Both have a target audience of 45 plus drinkers of fortified wines and sherries. Halewood International will aim to retain these drinkers and encourage lapsed drinkers over the forthcoming 12 months.

Emva has an ABV of 15% and is available in 70cl at a price of £4.49 or in 6 x 70cl packs, and Eldorado has an ABV of 17.5% and is available in 1l, 70cl (£4.49) and 35cl formats.



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Postby james73 » Wed Sep 28, 2005 6:52 pm

viceroy wrote:I believe a Lanliq and hairspray cocktail was just the ticket for instant oblivion, although I imagine that the hangover afterwards must have been pretty spectacular.

::): ::): ::):



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Postby Alycidon » Wed Sep 28, 2005 7:34 pm

Some enterprising locals from Coatbridge thought up the idea of pouring their Buckfast into a Soda Stream, the resulting effervescant version of their tipple was even more effective in rendering them "blootered".
They called their cocktail a "buckies fizz"
One other popular brand was "Four Crown" which I remember being advertised on radio Clyde.
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Fortified wine

Postby Dexter St. Clair » Wed Sep 28, 2005 8:01 pm

Lanliq, Four Crown etc were all South African wines and I feel the jakies must have heeded the call for a boycott of that country's produce and moved over to Colt 45, Thunderbird and super lager.

I once cleaned up the Clyde with several hundred others . The patch we were given was the under the railway bridge at the Briggait. That particular bit of the north bank of the Clyde was knee deep in Belair refill bottles. I believe it was consumed with milk to make it slightly palatable. As it was hair product (still available http://www.belairbeauty.com) it could be purchased outside of licensing hours and on a Sunday.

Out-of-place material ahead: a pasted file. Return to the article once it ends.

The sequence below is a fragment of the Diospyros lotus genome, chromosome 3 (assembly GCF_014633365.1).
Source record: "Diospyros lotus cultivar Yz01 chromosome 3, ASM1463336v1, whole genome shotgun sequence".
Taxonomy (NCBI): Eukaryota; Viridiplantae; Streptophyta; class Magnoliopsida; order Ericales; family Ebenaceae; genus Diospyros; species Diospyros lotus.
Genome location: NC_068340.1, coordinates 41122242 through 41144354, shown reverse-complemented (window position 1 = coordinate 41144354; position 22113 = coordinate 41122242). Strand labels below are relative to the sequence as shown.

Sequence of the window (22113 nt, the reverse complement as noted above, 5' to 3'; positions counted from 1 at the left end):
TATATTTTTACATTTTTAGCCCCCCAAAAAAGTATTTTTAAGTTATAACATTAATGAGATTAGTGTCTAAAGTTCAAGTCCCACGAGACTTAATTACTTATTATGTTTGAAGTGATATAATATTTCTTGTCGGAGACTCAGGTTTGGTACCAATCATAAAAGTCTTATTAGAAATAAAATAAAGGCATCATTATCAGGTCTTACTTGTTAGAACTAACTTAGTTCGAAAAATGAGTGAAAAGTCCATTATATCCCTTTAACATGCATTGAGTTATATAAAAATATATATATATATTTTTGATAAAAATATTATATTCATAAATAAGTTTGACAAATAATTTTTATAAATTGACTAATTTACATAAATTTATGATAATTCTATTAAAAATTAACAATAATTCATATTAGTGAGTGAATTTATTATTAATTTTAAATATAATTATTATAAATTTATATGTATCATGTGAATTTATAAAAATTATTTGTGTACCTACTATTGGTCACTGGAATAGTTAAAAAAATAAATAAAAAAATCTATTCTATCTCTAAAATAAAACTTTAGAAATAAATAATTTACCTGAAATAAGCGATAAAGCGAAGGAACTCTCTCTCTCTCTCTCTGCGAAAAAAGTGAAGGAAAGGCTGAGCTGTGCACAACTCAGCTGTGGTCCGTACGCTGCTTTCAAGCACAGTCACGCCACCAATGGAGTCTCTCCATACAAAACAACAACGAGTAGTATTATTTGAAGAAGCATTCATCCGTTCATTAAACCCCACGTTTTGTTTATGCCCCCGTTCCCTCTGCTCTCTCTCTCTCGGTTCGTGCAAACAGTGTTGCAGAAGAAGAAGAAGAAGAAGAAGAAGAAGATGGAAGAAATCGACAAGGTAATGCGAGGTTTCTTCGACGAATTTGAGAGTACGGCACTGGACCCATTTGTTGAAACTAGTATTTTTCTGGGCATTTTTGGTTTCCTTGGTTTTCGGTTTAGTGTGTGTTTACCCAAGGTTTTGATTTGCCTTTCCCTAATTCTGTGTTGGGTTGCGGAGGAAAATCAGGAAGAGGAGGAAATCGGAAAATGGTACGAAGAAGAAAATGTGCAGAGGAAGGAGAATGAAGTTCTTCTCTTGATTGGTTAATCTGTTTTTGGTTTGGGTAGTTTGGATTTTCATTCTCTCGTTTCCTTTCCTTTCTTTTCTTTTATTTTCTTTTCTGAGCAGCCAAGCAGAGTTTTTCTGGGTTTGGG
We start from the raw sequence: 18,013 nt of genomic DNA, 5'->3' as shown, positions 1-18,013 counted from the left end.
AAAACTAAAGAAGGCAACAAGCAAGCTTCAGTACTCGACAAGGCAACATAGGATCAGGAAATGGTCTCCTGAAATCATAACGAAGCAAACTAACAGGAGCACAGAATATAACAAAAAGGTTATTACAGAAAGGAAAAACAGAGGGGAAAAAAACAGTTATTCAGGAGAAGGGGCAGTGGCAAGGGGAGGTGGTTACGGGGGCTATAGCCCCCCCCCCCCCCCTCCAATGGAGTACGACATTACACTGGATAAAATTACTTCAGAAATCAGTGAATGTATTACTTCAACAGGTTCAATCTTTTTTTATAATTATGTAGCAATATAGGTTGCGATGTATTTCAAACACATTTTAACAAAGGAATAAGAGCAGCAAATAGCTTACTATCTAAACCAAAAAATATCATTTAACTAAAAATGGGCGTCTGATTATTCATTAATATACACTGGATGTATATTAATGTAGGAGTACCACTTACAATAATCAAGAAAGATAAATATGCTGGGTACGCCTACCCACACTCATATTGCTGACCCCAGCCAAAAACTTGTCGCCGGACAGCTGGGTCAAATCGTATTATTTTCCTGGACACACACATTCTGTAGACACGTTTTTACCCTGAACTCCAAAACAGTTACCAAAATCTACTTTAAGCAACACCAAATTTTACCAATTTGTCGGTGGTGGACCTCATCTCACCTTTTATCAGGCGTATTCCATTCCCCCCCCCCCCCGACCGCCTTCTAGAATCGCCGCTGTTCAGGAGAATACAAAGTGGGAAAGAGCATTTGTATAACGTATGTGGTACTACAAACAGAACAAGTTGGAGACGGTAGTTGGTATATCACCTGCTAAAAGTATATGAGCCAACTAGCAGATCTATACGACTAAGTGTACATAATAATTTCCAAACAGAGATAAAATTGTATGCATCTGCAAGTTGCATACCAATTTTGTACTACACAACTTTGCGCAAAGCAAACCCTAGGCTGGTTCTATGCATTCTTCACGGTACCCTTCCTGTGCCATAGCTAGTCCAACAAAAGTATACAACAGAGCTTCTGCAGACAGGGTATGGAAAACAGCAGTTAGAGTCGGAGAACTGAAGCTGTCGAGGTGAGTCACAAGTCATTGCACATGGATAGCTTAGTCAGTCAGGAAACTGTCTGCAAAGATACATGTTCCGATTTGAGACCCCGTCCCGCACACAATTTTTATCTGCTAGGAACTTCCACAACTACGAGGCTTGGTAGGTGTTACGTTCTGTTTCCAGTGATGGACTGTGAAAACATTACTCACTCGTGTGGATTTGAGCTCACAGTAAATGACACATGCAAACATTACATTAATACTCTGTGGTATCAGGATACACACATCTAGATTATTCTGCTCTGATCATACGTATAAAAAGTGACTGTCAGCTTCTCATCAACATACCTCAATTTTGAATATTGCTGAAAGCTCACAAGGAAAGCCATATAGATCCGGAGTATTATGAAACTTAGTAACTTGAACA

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Postby JayKay » Thu Sep 29, 2005 11:19 am

...a loyal drinker base...a target audience of 45 plus drinkers of fortified wines and sherries...

I have to laugh at the press release's way of writing this without using the word "alcoholic"

Halewood International will aim to retain these drinkers and encourage lapsed drinkers...

Shouldn't be difficult to retain them i would thing. As for encouraging lapsed drinkers...wonder if that involves loitering outside AA meetings with a kerry oot? :?
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Postby engineer » Thu Sep 29, 2005 4:58 pm

my sister told me about a drink they had in aberdeen, 'special k'. pint glass with half special brew, half k cider. talk about wreck the hoose juice
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Postby Ronnie » Fri Sep 30, 2005 4:28 pm

As a tee-totaller for the past four weeks, it's surprising that I know this, but Lanliq, which was also known as "the bam's dram", was made in Scotland (but not from girders). The family was called Lang, and they had a distillery/ paint remover factory in Largs (just to add to the surreality, it was in a converted cinema that had been designed to look like a Viking longboat). The name comes from Lang's Liqueur.
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Postby Tamandee » Sat Oct 01, 2005 9:12 am

There is another favourite tipple not mentioned as yet. Can anyone guess its name? Yes, Scotsmac (aka Wham's Dram?). This delightful beverage was also brewed in Largs, this one by JH Wham. A dreadful concoction of whisky and wine -- puts Southern Comfort in another light, eh? :D [/i]
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Postby Apollo » Sat Oct 01, 2005 4:28 pm

Scotsmac, happily available online although the source is only given as the EU.

Name: Scotsmac Medium Sweet
Where it's from: >European Union
Retail Price: £43.08
Vintage: Current
Bottle Size: 70 cl